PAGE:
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Canaletto (Venice 1697-Venice 1768)

The Campanile under repair c.1745

Pen and ink, with grey wash, over ruled pencil and pinpointing | 42.5 x 29.2 cm (sheet of paper) | RCIN 907426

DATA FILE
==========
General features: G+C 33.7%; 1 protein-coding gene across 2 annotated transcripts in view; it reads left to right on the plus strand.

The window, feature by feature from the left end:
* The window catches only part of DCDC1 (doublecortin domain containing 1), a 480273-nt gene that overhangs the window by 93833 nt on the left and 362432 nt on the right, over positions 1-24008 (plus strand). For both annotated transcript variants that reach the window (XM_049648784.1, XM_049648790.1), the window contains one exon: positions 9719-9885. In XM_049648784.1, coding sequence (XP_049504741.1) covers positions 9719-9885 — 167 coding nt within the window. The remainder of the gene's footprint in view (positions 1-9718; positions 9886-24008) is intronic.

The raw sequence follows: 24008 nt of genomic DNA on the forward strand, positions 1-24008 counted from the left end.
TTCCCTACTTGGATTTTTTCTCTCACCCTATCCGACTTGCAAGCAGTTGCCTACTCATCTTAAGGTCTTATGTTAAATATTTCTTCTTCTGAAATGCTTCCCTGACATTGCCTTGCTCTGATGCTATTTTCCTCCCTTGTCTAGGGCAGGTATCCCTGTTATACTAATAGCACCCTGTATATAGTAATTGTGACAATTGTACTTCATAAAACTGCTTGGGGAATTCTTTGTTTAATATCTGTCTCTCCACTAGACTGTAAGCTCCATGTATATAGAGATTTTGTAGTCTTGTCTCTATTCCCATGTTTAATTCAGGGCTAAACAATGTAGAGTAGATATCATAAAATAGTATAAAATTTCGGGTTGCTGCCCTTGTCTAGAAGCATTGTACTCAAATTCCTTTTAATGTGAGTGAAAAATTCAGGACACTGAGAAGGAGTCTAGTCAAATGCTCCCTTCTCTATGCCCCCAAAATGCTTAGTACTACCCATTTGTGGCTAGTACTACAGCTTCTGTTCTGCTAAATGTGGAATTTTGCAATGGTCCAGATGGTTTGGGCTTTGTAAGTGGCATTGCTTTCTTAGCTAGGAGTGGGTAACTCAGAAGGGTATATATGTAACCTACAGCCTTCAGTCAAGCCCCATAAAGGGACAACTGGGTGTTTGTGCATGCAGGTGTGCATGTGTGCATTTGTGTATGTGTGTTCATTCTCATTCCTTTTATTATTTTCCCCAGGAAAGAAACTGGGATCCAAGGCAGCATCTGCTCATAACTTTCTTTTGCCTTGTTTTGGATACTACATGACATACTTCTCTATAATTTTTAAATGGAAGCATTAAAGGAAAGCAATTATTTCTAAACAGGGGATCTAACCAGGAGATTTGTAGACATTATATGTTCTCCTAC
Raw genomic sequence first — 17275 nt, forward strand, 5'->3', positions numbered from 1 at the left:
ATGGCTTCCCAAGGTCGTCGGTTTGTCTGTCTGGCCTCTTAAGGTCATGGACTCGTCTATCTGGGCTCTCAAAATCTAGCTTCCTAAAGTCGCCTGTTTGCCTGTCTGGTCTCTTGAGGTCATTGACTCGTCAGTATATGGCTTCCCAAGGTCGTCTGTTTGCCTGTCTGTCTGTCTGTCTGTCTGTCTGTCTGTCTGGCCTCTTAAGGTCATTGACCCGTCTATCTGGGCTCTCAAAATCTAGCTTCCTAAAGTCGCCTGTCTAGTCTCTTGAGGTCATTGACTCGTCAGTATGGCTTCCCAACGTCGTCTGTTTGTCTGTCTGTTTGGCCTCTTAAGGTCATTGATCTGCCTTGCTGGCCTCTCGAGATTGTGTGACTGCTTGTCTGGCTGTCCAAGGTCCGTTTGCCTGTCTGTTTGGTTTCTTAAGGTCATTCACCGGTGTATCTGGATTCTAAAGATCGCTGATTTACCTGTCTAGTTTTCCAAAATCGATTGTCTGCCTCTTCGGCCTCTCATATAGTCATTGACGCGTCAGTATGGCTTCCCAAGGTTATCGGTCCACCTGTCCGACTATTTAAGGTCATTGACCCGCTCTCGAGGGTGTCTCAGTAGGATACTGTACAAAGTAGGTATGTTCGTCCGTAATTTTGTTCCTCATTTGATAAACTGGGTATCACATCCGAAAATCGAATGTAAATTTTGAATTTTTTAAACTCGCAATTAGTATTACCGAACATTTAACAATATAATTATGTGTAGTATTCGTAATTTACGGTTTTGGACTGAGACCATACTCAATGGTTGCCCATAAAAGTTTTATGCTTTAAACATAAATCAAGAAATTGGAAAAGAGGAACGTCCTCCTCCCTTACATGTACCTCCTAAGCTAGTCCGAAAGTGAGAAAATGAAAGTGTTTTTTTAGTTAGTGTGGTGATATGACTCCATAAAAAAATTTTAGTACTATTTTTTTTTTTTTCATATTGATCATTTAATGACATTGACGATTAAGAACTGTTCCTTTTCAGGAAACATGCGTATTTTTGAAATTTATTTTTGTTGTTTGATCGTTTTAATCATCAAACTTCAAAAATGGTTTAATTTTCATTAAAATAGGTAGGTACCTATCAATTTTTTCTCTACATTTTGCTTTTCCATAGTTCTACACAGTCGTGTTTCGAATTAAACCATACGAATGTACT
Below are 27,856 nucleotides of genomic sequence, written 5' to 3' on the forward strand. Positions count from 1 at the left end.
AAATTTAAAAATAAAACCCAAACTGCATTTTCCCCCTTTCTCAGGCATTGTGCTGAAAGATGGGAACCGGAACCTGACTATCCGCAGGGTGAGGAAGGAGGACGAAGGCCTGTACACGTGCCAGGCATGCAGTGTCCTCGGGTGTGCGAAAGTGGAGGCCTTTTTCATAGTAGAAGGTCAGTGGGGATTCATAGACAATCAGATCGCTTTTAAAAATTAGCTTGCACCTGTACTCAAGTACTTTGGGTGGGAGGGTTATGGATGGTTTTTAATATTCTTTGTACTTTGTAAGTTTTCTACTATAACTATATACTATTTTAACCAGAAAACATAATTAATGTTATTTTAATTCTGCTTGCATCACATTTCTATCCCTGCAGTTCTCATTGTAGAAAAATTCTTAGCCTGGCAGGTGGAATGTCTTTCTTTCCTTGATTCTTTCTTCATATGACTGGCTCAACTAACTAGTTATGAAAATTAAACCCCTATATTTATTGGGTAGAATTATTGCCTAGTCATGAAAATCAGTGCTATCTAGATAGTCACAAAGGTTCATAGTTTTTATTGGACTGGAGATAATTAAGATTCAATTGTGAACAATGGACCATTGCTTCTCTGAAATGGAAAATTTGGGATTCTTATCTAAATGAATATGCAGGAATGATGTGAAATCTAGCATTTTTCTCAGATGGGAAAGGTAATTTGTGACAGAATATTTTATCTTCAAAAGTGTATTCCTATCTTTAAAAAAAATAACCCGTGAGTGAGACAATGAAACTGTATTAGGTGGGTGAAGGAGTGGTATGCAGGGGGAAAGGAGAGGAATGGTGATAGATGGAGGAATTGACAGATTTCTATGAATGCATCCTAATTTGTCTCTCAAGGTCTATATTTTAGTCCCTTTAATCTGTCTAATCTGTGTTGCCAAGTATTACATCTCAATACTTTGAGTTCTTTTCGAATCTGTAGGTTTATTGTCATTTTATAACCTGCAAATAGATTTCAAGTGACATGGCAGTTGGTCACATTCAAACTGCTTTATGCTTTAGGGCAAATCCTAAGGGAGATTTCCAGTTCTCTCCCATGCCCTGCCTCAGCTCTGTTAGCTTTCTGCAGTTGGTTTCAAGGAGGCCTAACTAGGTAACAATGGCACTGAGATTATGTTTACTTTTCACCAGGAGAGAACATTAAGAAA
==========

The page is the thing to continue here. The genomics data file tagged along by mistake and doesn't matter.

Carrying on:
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A drawing of the Campanile in Piazza San Marco in Venice. The Campanile is shown under repair after it had been struck by lightning on 23 April 1745. On the left of the Campanile is part of the Libreria, and on its right are the Procuratie Vecchie and the Torre dell'Orologio. The Campanile of San Marco, 98.5 metres (325 feet) tall and the highest point in Venice, was first built in brick in the late ninth century and owes its present form to restructuring carried out by the sculptor and architect Bartolomeo Buon in 1511-14. Buon added a bell-storey in white Istrian stone, with four open arches on each side, above which are reliefs of the lion of St Mark and an allegorical figure of Justice against a brick ground, a pyramidal spire faced in green copper, and at the pinnacle a figure of the archangel Gabriel. The Campanile collapsed without warning in 1902, after which it was rebuilt as close as possible to its original form, externally at least (the use of modern materials for the internal structure was estimated to have left the tower 2,000 tonnes lighter). The collapse was blamed on a breach in the north-east angle of the structure caused by a lightning strike in 1745, and it is the repairs following that strike that Canaletto depicted here. His inscription records, ‘On 23 April 1745, the day of St George the Knight, a thunderbolt struck the Campanile of San Marco’. A workmen’s cradle is suspended from scaffolding erected in the bell-storey, with a windlass on the Loggetta; two sections of the balustrade of the Loggetta are missing, presumably damaged by the falling bricks. Because of the risk of collapse, work to repair the Campanile began almost immediately, and it must be presumed that Canaletto witnessed this scene before he left Venice for England in 1746. While it does not necessarily follow that the drawing was made at that time, its style is consistent with the capricci of the 1740s. This is one of the few occasions that Canaletto depicted the Campanile in its correct, rather massive proportions. The angle of view of the bell-storey requires a standpoint some way off in the Bacino, though a view from the (widened) Piazzetta, near the corner of the Palazzo Ducale, is implied. The ruled pencil underdrawing is prominent, and it is odd that Canaletto should not have taken care to erase it in what was clearly intended to be a finished drawing. Links thought that the signs of erasure to the right of the tower indicated that the damage might have been drawn in later, but it is clear that the scaffolding and cradle were intended from the outset. In the British Museum is an almost identical version of the drawing (1910,0212.25) that bears a ‘Strassburg Lily’ watermark, of Dutch origin, and it has been deduced that that drawing must have been executed when Canaletto was in England (a related painting by Canaletto - now in the A.G. Leventis Trust Collection, Paris - also seems to be English in date). But the great majority of the watermarks found on the drawings in the present catalogue are Strassburg Lilies, and Canaletto must have had a reliable source of northern European paper even when he was working in Venice. Inscribed by the artist: A di 23 aprile 1745 giorno di S. Giogio Cavalier / diede la saeta nel Canpanil di S. Marco Catalogue entry adapted from Canaletto in Venice, London, 2005